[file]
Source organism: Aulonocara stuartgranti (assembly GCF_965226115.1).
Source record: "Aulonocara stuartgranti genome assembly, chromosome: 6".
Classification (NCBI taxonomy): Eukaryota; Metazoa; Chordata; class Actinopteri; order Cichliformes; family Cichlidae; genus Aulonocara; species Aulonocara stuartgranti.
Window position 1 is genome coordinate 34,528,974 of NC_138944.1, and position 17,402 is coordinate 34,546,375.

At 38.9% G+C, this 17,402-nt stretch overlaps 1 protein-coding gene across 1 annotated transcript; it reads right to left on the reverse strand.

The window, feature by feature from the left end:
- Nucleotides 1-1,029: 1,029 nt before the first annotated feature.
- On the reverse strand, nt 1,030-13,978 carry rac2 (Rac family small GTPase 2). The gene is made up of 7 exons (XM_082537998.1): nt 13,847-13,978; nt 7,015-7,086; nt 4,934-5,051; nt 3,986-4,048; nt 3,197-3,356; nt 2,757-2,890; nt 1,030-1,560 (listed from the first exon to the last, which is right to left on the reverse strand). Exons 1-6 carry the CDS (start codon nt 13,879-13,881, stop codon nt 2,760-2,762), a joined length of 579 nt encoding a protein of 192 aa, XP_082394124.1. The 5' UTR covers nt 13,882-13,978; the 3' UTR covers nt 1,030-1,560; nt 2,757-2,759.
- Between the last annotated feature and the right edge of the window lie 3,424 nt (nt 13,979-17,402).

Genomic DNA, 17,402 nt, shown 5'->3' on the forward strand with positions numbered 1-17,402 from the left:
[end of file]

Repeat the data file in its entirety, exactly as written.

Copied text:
Source organism: Aulonocara stuartgranti (assembly GCF_965226115.1).
Source record: "Aulonocara stuartgranti genome assembly, chromosome: 6".
Classification (NCBI taxonomy): Eukaryota; Metazoa; Chordata; class Actinopteri; order Cichliformes; family Cichlidae; genus Aulonocara; species Aulonocara stuartgranti.
Window position 1 is genome coordinate 34,528,974 of NC_138944.1, and position 17,402 is coordinate 34,546,375.

At 38.9% G+C, this 17,402-nt stretch overlaps 1 protein-coding gene across 1 annotated transcript; it reads right to left on the reverse strand.

The window, feature by feature from the left end:
- Nucleotides 1-1,029: 1,029 nt before the first annotated feature.
- On the reverse strand, nt 1,030-13,978 carry rac2 (Rac family small GTPase 2). The gene is made up of 7 exons (XM_082537998.1): nt 13,847-13,978; nt 7,015-7,086; nt 4,934-5,051; nt 3,986-4,048; nt 3,197-3,356; nt 2,757-2,890; nt 1,030-1,560 (listed from the first exon to the last, which is right to left on the reverse strand). Exons 1-6 carry the CDS (start codon nt 13,879-13,881, stop codon nt 2,760-2,762), a joined length of 579 nt encoding a protein of 192 aa, XP_082394124.1. The 5' UTR covers nt 13,882-13,978; the 3' UTR covers nt 1,030-1,560; nt 2,757-2,759.
- Between the last annotated feature and the right edge of the window lie 3,424 nt (nt 13,979-17,402).

Genomic DNA, 17,402 nt, shown 5'->3' on the forward strand with positions numbered 1-17,402 from the left: